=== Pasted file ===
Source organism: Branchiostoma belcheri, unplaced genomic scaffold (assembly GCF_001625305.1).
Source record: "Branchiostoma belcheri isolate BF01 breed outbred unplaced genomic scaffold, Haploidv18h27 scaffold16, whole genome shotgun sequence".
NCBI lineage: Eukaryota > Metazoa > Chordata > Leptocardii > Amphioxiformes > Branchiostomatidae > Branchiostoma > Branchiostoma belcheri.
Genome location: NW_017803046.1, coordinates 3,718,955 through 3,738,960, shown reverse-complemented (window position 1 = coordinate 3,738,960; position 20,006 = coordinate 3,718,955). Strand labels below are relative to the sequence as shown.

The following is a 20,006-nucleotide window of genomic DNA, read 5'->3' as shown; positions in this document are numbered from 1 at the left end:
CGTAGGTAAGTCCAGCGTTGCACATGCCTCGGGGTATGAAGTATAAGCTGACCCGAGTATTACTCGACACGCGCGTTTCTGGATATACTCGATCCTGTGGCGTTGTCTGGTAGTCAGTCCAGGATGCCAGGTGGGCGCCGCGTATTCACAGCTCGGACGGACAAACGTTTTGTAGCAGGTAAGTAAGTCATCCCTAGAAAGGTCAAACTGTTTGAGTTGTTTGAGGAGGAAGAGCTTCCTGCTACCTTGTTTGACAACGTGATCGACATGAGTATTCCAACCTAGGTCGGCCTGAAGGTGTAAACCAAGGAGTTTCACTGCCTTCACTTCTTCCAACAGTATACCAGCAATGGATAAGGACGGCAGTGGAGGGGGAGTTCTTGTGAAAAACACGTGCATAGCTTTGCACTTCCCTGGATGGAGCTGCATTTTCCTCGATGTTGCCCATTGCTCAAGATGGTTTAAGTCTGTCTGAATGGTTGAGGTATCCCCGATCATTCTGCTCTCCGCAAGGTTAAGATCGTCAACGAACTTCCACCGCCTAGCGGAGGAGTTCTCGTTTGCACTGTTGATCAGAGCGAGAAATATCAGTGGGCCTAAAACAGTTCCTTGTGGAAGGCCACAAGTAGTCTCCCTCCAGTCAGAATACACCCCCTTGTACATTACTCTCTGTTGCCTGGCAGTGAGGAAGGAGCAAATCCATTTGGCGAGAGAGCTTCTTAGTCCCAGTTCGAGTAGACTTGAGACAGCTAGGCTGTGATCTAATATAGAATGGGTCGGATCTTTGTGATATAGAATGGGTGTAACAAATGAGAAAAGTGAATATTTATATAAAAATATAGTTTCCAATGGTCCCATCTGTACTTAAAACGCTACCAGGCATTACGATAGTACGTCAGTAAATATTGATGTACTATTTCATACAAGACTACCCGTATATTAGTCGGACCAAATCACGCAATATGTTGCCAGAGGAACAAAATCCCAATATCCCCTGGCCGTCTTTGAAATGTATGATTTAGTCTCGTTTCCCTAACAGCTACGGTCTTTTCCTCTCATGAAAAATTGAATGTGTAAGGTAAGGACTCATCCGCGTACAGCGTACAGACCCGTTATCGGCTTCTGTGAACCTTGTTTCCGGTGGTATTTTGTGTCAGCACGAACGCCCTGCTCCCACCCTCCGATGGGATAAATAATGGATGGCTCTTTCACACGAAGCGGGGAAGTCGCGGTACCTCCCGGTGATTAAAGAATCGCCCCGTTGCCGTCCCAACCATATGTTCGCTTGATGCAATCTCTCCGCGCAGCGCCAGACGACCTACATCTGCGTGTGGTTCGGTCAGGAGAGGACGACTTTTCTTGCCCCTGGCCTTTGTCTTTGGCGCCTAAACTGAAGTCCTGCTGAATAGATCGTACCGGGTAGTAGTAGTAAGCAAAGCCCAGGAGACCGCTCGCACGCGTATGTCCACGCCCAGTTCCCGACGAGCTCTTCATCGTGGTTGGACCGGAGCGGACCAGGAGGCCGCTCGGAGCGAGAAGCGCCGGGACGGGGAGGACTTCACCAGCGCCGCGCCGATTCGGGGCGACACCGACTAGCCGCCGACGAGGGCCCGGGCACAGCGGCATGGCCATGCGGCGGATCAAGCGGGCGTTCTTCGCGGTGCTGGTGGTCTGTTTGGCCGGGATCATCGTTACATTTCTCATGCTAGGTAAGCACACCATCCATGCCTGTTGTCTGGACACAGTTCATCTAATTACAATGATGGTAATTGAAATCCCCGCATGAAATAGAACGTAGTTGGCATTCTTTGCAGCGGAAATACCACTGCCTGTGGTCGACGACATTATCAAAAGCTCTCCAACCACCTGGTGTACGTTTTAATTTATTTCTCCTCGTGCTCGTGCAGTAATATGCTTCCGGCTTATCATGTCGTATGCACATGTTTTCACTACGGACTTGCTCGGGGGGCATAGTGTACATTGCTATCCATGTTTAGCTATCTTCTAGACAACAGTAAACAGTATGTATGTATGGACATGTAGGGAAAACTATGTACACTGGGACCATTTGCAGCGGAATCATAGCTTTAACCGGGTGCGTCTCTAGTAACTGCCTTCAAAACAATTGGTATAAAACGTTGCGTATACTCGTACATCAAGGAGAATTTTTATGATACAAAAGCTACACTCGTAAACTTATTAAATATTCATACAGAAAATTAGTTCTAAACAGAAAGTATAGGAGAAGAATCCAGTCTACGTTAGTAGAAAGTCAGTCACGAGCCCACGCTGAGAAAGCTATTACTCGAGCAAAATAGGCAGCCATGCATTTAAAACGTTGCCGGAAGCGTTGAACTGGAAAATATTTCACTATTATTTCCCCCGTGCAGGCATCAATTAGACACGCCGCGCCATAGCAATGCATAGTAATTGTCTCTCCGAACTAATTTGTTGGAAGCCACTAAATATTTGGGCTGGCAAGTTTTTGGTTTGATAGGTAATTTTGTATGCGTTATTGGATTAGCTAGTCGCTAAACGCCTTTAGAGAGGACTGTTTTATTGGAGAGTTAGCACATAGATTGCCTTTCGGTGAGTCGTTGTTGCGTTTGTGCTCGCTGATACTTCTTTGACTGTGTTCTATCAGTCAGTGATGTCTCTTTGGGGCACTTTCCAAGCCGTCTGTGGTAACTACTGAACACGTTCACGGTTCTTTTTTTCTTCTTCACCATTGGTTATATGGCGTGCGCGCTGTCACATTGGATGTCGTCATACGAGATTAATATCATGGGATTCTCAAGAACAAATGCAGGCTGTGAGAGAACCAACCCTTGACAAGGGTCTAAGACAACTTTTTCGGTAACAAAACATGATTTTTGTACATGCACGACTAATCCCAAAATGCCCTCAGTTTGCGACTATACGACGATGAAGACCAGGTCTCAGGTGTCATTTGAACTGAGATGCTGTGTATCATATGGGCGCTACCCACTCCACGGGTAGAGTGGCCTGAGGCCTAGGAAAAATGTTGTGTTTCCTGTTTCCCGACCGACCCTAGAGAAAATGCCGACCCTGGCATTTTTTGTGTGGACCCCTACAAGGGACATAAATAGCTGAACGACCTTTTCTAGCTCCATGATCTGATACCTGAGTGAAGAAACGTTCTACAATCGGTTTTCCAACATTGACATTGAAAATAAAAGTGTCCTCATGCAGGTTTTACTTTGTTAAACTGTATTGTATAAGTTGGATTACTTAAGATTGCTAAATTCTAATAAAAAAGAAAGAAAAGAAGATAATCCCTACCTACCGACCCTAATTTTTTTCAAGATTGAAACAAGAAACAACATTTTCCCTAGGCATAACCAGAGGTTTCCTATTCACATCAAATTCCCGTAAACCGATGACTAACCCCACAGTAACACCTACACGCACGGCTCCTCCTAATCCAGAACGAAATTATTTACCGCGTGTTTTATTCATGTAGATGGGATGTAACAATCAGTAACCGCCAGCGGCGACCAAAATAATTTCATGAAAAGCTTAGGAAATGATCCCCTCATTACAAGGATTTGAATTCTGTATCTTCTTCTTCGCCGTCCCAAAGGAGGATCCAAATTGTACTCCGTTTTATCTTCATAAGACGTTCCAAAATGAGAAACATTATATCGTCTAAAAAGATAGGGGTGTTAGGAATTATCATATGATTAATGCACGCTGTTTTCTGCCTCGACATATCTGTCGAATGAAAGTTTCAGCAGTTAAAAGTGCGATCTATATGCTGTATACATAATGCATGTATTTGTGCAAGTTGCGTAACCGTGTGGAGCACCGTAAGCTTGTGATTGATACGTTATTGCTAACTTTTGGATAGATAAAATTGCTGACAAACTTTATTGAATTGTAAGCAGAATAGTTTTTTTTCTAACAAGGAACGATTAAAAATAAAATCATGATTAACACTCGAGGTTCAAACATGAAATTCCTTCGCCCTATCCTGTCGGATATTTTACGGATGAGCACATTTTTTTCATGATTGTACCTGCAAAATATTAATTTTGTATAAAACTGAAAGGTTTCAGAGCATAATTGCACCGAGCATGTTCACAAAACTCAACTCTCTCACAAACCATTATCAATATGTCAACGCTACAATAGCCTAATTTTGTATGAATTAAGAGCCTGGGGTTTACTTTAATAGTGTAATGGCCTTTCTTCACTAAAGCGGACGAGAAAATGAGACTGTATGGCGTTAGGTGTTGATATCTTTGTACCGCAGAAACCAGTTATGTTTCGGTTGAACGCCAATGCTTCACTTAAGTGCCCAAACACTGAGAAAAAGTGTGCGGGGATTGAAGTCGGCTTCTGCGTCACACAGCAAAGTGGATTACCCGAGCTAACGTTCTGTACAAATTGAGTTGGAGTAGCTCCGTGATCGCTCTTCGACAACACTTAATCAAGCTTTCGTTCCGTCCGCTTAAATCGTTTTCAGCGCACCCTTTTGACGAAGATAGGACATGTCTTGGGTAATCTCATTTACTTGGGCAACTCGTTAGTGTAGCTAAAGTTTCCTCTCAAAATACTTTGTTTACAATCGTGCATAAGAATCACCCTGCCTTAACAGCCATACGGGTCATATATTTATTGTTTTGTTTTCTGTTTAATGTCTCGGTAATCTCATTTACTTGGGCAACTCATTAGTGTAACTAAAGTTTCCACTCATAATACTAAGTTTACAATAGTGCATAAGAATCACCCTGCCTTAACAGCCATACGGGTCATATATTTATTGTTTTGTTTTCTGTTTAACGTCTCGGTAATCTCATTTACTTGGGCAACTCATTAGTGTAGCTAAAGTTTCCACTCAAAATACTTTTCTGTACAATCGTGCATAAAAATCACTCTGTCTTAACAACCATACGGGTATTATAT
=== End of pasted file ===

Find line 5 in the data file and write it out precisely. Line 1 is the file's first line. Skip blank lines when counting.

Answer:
The following is a 20,006-nucleotide window of genomic DNA, read 5'->3' as shown; positions in this document are numbered from 1 at the left end: